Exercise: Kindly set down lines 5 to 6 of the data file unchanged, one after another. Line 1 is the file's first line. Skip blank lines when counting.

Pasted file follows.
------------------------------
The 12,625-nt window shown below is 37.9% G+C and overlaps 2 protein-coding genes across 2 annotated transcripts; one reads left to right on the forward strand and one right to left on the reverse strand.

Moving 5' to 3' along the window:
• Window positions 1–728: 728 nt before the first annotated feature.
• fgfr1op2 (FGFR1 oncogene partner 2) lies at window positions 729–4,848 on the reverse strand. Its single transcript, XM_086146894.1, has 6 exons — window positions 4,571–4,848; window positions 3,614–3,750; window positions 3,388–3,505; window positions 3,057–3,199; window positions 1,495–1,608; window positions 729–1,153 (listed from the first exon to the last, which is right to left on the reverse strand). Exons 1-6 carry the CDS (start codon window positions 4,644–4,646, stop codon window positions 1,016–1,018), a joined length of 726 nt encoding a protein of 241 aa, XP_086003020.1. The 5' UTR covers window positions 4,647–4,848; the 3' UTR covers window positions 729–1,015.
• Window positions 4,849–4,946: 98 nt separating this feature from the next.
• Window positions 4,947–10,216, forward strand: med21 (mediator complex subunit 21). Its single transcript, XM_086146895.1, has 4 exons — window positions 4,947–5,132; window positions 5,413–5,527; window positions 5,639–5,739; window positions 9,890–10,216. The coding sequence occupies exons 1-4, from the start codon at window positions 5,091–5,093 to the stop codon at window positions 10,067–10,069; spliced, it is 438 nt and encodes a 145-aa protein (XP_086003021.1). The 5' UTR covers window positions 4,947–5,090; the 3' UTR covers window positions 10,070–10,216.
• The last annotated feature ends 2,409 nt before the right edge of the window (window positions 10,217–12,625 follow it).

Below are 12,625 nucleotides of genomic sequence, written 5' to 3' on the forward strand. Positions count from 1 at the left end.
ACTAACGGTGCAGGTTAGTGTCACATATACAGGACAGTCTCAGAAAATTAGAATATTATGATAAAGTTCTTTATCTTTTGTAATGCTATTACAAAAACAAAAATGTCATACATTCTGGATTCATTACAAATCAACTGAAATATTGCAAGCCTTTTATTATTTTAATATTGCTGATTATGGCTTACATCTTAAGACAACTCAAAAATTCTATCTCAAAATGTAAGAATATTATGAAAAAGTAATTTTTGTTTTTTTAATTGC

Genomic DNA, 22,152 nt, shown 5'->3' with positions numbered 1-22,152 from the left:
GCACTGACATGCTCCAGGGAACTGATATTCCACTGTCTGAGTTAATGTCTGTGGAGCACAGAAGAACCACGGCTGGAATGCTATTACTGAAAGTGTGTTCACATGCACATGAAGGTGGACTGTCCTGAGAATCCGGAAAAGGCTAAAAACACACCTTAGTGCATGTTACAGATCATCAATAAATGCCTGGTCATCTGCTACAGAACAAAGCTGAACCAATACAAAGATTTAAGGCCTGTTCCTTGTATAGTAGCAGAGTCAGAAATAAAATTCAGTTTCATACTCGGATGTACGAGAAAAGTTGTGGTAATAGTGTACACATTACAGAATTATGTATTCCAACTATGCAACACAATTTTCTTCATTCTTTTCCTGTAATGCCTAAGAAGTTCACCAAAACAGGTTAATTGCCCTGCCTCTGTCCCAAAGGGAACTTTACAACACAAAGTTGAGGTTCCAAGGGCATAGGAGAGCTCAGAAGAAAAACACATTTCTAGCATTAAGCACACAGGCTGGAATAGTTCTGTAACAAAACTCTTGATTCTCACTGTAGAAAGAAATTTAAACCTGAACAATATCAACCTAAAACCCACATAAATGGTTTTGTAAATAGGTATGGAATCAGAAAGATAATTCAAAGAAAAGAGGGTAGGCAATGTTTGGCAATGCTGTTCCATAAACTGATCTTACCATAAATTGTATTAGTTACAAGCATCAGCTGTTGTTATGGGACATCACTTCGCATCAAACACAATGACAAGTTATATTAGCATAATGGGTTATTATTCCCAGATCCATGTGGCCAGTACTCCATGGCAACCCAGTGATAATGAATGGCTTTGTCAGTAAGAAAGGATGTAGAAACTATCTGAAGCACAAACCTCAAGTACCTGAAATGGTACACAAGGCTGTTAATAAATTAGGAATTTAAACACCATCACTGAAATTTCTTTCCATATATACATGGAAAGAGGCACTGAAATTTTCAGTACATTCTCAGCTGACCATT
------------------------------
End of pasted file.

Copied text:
• Window positions 4,849–4,946: 98 nt separating this feature from the next.
• Window positions 4,947–10,216, forward strand: med21 (mediator complex subunit 21). Its single transcript, XM_086146895.1, has 4 exons — window positions 4,947–5,132; window positions 5,413–5,527; window positions 5,639–5,739; window positions 9,890–10,216. The coding sequence occupies exons 1-4, from the start codon at window positions 5,091–5,093 to the stop codon at window positions 10,067–10,069; spliced, it is 438 nt and encodes a 145-aa protein (XP_086003021.1). The 5' UTR covers window positions 4,947–5,090; the 3' UTR covers window positions 10,070–10,216.